b) Exceptions to the prohibition of restraints of trade are then regulated in Article 101(3) TFEU, i.e. in the third paragraph of this provision. These exceptions can either be made on a group basis, i.e. by means of a so-called block exemption regulation (Gruppenfreistellungsverordnung), or on a case-by-case basis (individual exemption). But only if the conditions set out in the relevant block exemption regulation and/or in Article 101(3) TFEU are met.
In this case, a block exemption under the so-called Vertical Block Exemption Regulation (Vertical BER/Vertikal GVO) would come into question. According to this regulation, however, an exemption is excluded if the supplier’s share of the relevant market amounts to 30% (or more) (see Art. 3 of the Vertical Block Exemption Regulation). This is the case with Booking.com. For this reason, an exemption according to the Vertical BER is out of the question from the outset due to the “market power” of Booking.com.
An exemption in individual cases would still be possible. However, according to 101 (3) TFEU, this requires that the restriction of competition is indispensable to bring about – to put it simply – advantages for consumers. Such advantages in this case would be the fact that Booking.com offers the customer a comfortable tool for “searching, comparing and booking” (advantages of efficiency). But this is rejected by the BGH in its ruling based on the reasoning that the best price clause is “not indispensable” for this.
c) The result is therefore a restriction of competition. This is prohibited, as there is no exception permitted either by a block exemption or by an individual exemption.
5. Course of proceedings
The eventful history of this legal case is also quite interesting.
First of all, the lawyers for Booking.com apparently thought that such a best price clause is legally permissible. At least the chances seemed so good to them that one could give it a try.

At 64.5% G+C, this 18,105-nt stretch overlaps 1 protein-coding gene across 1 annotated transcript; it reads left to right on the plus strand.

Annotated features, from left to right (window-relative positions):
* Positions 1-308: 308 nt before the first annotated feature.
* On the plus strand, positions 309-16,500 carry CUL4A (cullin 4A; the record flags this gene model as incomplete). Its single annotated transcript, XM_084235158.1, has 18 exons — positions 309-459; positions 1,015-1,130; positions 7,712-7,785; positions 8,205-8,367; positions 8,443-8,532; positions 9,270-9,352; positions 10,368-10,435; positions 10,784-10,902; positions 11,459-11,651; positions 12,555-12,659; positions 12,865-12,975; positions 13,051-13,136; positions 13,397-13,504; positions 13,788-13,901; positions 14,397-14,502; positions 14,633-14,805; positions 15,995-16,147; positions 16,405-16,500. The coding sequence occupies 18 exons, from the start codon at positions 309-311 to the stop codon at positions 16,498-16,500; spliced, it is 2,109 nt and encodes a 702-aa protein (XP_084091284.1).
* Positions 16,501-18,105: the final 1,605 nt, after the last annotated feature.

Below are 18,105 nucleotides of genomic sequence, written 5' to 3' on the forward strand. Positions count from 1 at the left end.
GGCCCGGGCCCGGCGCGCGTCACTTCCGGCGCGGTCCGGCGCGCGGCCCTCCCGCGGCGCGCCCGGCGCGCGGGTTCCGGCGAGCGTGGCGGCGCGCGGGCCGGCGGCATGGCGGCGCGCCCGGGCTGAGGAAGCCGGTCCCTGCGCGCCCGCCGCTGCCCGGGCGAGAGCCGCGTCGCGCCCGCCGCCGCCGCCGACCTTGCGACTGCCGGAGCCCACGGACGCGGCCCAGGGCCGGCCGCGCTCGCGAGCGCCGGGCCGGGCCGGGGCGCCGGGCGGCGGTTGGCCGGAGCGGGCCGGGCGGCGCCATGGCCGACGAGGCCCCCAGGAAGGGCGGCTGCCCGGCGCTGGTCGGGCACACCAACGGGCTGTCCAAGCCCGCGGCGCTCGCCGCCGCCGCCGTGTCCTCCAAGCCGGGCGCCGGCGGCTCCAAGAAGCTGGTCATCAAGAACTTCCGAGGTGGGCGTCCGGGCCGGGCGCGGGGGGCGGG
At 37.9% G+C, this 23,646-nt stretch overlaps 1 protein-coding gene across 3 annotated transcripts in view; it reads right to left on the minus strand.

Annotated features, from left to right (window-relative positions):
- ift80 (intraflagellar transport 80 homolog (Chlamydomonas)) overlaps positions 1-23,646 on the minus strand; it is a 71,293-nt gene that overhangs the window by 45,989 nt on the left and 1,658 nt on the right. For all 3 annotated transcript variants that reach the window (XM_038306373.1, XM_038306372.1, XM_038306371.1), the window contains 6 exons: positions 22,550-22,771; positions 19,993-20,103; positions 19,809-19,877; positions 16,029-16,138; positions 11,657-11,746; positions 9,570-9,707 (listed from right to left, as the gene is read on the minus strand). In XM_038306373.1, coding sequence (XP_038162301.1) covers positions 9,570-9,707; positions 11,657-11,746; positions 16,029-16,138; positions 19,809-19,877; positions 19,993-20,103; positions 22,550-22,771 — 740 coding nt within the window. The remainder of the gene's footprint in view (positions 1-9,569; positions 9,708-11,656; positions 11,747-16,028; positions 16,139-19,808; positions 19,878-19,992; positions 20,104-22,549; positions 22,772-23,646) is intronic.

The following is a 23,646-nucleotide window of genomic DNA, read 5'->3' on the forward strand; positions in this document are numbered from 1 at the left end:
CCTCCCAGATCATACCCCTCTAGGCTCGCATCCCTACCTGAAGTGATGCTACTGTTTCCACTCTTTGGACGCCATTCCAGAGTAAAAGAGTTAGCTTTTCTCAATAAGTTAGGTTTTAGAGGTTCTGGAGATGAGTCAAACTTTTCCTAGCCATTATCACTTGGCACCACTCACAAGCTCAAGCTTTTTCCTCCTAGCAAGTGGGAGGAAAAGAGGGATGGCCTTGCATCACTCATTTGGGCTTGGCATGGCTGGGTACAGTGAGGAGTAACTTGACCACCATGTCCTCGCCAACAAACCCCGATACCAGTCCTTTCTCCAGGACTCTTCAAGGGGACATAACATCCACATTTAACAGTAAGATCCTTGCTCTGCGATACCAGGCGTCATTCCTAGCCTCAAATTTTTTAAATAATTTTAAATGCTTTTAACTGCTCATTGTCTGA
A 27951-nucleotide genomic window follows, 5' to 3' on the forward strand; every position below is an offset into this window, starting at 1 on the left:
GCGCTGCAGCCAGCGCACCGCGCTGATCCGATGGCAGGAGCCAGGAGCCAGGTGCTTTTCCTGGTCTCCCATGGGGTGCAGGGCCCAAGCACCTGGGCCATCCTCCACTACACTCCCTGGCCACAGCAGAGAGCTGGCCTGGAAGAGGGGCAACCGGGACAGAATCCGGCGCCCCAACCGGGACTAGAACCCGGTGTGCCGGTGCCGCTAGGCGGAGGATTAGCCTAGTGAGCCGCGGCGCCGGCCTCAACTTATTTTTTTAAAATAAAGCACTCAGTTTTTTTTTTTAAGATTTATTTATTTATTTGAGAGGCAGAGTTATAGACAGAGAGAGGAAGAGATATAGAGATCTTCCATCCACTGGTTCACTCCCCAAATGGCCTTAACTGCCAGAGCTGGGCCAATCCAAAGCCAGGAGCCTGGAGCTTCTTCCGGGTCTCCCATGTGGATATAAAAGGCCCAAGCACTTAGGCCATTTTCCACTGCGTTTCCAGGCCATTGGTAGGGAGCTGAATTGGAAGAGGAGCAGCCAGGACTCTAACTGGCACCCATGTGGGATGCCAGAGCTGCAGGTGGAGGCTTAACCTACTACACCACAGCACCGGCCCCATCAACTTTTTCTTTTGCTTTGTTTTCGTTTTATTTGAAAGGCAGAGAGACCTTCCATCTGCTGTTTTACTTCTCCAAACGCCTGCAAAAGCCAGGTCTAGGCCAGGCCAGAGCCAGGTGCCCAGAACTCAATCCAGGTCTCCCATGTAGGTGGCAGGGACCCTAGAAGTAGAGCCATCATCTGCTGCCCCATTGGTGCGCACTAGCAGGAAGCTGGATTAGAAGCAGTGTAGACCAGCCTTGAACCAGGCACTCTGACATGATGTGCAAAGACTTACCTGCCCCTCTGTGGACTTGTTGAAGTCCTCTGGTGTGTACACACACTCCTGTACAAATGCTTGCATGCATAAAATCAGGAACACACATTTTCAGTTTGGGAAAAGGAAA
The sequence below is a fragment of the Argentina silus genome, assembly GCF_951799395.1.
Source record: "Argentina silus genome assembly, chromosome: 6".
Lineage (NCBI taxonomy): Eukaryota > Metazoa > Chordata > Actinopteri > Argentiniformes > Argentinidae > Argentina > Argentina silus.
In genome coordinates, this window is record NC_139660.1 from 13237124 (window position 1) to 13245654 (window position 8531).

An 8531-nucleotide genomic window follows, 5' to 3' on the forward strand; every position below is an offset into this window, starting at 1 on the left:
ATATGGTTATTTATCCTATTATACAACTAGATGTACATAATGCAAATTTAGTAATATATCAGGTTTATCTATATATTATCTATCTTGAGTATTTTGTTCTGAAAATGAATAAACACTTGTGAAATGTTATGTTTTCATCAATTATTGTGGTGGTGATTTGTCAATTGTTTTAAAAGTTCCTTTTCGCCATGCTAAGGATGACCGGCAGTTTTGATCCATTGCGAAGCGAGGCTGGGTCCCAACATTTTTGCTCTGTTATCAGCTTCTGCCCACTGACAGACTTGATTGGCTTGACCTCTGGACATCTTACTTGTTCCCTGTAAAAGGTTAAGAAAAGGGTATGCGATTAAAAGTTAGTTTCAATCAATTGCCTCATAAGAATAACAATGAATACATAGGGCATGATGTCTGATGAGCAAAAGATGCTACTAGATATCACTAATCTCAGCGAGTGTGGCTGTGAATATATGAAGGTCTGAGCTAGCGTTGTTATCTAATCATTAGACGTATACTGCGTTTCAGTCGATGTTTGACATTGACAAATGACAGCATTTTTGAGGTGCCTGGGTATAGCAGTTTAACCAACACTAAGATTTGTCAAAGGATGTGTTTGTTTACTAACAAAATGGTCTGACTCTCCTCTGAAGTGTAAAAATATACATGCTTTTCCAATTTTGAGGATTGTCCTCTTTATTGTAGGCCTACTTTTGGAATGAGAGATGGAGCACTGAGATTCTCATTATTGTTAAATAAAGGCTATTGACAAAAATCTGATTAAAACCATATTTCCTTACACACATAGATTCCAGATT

The Federal Cartel Office (Bundeskartellamt, BKartA) then took action against this and prohibited Booking.com from using the corresponding best price clause.
Booking filed a complaint against this ruling, and the Cartel Senate of the Düsseldorf Higher Regional Court ruled in favor of Booking.com.
For the time being, the last step: The Federal Court of Justice (Cartel Senate) has overturned the decision of the Higher Regional Court of Düsseldorf on the appeal of the BKartA, so that as a result the best price clause of Booking.com remains invalid.
What happens now, will Booking.com accept the BGH decision? Since we are dealing with European law here, I do not think it is impossible that the case will also go to the ECJ.
This case shows very clearly that even competent lawyers, authorities and courts can come to very different results in the legal assessment of a matter.
6. Effects for us as consumers
For us as travelers, the ruling shows that it makes sense not only to look at the hotel offers on Booking.com, but also to take a look at the websites of the hotels themselves. Maybe you will find better prices there.
As for me, I personally have often made the experience, at least this is my impression, that you do not necessarily get the nicest rooms when booking through a booking portal. So if you like to spend the night on an upper floor with a balcony and a view of the sea, it may well be worth calling the hotel reception directly and not limiting yourself to the 2 or 3 clicks on the booking portal, even if that is of course the most convenient way of booking.
With this in mind, I hope you enjoy planning your vacation.